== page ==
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9 Things You Didn’t Know About The Hunchback of Notre Dame

In 1996, Disney brought Victor Hugo’s famous novel The Hunchback of Notre Dame to the big screen, with an animated feature by the same name. Directed by Gary Trousdale and Kirk Wise (the pair behind Beauty and the Beast), with music by Alan Menken, the gorgeous film has always held a special place in our hearts. For that very reason, we’ve happily indulged in researching the finer details included in the film, as well as how it got made. To celebrate the film’s 20th anniversary, we’ve rounded up nine facts you might not have known about the film. Enjoy!

 

1. Recording sessions were videotaped.

Phoebus from Hunchback of Notre Dame
To help incorporate the mannerisms of the actors portraying the film’s characters, recording sessions were caught on film. Believe it or not, this is a common practice when it comes to animated films. For example: The production of older movies like Cinderella and Peter Pan involved a live-action performance of the film.

 

2. All character animation was done by hand.

Laverne from Hunchback of Notre Dame
Despite the fact that a lot of background animation (including rain, sets, and more) was constructed on a computer, all of the character animation for the film was done by hand, frame-by-frame.

 

3. Hunchback was the first animated feature to be produced at the new Feature Animation Building at Walt Disney Studios.

Quasimodo-Helps-a-Bird-Fly-in-The-Hunchback-of-Notre-Dame
Other films in production during the time include The Lion King and Pocahontas.

 

4. Part of the film was completed in Paris.

Quasiomodo from The Hunchback of Notre Dame
The Hunchback of Notre Dame was a huge undertaking, and actually included ten minutes of footage created by about 100 artists and animators at the Disney Animation Studio in Paris. Because it’s set in Paris, this added an extra layer of authenticity to the architecture and landscape seen in the movie.

 

5. It took over 620 people to complete the film.

the_hunchback_of_notre_dame_frollo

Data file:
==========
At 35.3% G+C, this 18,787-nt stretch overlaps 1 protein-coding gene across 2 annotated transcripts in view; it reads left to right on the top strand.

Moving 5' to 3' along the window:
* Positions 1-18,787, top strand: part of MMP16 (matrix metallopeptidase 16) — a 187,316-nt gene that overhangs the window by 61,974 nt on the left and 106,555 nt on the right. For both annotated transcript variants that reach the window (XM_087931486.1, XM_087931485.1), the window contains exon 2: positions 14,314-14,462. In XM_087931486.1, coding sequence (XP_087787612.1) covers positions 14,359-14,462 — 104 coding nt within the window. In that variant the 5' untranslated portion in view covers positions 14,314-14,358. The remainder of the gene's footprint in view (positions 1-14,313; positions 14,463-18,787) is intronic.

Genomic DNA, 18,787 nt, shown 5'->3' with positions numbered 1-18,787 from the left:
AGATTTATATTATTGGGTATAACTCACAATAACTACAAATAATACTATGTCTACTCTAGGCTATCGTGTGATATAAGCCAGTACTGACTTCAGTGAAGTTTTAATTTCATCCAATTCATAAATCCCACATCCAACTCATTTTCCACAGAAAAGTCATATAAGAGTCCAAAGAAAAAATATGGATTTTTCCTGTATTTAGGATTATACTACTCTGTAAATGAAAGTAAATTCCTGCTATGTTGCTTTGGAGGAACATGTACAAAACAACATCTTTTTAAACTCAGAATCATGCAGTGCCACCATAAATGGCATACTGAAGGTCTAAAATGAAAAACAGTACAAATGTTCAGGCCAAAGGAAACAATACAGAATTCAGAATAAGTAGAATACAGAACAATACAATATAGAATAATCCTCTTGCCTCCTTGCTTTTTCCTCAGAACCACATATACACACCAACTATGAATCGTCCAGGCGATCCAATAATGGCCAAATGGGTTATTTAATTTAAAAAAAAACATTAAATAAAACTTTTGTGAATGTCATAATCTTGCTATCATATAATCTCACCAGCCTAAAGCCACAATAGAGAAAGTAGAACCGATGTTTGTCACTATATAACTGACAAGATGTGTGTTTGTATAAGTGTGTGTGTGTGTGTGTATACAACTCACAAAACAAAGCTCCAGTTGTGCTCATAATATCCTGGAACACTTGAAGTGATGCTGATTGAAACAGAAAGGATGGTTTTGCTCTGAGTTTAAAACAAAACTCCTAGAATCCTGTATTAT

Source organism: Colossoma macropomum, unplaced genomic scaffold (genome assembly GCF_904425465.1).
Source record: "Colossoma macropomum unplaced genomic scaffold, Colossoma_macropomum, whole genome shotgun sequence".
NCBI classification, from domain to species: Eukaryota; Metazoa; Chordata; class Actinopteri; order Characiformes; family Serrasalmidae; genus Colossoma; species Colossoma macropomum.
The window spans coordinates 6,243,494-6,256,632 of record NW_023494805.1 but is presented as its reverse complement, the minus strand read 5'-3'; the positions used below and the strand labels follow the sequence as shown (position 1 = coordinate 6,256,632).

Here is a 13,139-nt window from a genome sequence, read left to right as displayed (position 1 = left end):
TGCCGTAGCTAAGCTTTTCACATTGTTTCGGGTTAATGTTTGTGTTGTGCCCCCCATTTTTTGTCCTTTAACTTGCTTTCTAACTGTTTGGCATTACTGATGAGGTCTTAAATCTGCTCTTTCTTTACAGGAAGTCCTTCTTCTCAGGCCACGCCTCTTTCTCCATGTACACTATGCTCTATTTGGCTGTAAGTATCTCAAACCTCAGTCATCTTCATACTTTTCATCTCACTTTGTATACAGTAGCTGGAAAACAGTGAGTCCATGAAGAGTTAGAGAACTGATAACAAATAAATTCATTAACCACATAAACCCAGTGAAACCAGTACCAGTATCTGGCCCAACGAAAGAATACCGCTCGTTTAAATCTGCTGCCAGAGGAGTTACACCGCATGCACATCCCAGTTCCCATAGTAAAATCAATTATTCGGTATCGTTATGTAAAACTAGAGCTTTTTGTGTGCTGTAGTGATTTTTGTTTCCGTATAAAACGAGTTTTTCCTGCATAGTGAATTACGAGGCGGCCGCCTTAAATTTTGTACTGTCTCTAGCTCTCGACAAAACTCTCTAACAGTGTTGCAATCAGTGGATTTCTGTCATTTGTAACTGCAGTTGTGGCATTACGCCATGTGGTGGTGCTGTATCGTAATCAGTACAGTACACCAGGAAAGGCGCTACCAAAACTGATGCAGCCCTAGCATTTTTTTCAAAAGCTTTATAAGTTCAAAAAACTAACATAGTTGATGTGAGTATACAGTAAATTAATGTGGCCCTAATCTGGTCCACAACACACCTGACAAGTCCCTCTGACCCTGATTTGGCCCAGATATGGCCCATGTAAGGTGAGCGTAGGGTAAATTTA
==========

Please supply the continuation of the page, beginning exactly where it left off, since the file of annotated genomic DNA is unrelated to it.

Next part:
It took 620 artists, and production staff (etc.), 72,000 pencils, 1 million sheets of animation paper, and 1.2 million work hours to finish the movie.

 

6. The artist behind Quasimodo was responsible for two other famous Disney characters.

Rafiki and Belle Image
It turns out that James Baxter, the supervising animator and character designer behind Quasimodo, was quite a talented guy. He was also in charge of designing Belle (from Beauty and the Beast) and Rafiki (from The Lion King). Aha! So this explains why …

 

7. Belle makes a brief appearance in the film.

Easter-eggs-in-the-opening-of-The-Hunchback-of-Notre-Dame
If you look in the lower right corner of the image above, you’ll notice Belle walking through the streets with a book in her hand! Considering Beauty and the Beast also takes place in France, her inclusion in Hunchback makes sense and is the perfect easter egg!

 

8. CGI was used to create huge crowds.

What It's Like to be a Celebrity in a Disney Movie
Like the famous stampede scene in The Lion King, Disney filmmakers used CGI to effectively create the bustling crowd seen in streets of The Hunchback of Notre Dame. After a basic character was created, it was then dressed up in a couple of different outfits and then repeated over and over. This is the first time active groups of that magnitude really appeared in a Disney animated feature.

 

9. Filmmakers traveled to London to record some of the music.

The Hunchback of Notre Dame Hidden Mickey
To further add to the mood and atmosphere, Don Hahn (producer), Gary Trousdale, and Kirk Wise traveled to London with Alan Menken and Stephen Schwartz, to record with the English National Opera Company, accompanied by a 100-year-old pipe organ.

 

Let us know which fact was your favorite in the comments!

Posted 5 years Ago
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